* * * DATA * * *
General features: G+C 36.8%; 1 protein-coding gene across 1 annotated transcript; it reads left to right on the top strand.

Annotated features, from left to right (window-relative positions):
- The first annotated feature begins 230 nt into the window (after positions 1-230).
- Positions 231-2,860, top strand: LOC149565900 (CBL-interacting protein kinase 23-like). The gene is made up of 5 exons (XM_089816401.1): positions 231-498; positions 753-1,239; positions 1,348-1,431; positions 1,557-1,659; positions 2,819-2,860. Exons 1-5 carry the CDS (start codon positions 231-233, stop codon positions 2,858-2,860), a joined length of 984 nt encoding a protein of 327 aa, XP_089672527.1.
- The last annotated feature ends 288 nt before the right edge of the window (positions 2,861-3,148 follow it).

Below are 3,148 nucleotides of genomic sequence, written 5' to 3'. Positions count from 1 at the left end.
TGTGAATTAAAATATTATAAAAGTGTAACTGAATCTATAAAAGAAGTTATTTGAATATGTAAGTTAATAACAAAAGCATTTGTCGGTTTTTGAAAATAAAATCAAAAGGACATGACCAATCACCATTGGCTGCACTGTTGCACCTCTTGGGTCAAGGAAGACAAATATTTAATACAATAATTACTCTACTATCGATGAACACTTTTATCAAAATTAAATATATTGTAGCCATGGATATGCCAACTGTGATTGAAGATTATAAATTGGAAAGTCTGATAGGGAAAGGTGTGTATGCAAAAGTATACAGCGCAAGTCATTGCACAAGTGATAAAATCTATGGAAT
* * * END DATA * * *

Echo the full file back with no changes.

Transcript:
General features: G+C 36.8%; 1 protein-coding gene across 1 annotated transcript; it reads left to right on the top strand.

Annotated features, from left to right (window-relative positions):
- The first annotated feature begins 230 nt into the window (after positions 1-230).
- Positions 231-2,860, top strand: LOC149565900 (CBL-interacting protein kinase 23-like). The gene is made up of 5 exons (XM_089816401.1): positions 231-498; positions 753-1,239; positions 1,348-1,431; positions 1,557-1,659; positions 2,819-2,860. Exons 1-5 carry the CDS (start codon positions 231-233, stop codon positions 2,858-2,860), a joined length of 984 nt encoding a protein of 327 aa, XP_089672527.1.
- The last annotated feature ends 288 nt before the right edge of the window (positions 2,861-3,148 follow it).

Below are 3,148 nucleotides of genomic sequence, written 5' to 3'. Positions count from 1 at the left end.
TGTGAATTAAAATATTATAAAAGTGTAACTGAATCTATAAAAGAAGTTATTTGAATATGTAAGTTAATAACAAAAGCATTTGTCGGTTTTTGAAAATAAAATCAAAAGGACATGACCAATCACCATTGGCTGCACTGTTGCACCTCTTGGGTCAAGGAAGACAAATATTTAATACAATAATTACTCTACTATCGATGAACACTTTTATCAAAATTAAATATATTGTAGCCATGGATATGCCAACTGTGATTGAAGATTATAAATTGGAAAGTCTGATAGGGAAAGGTGTGTATGCAAAAGTATACAGCGCAAGTCATTGCACAAGTGATAAAATCTATGGAAT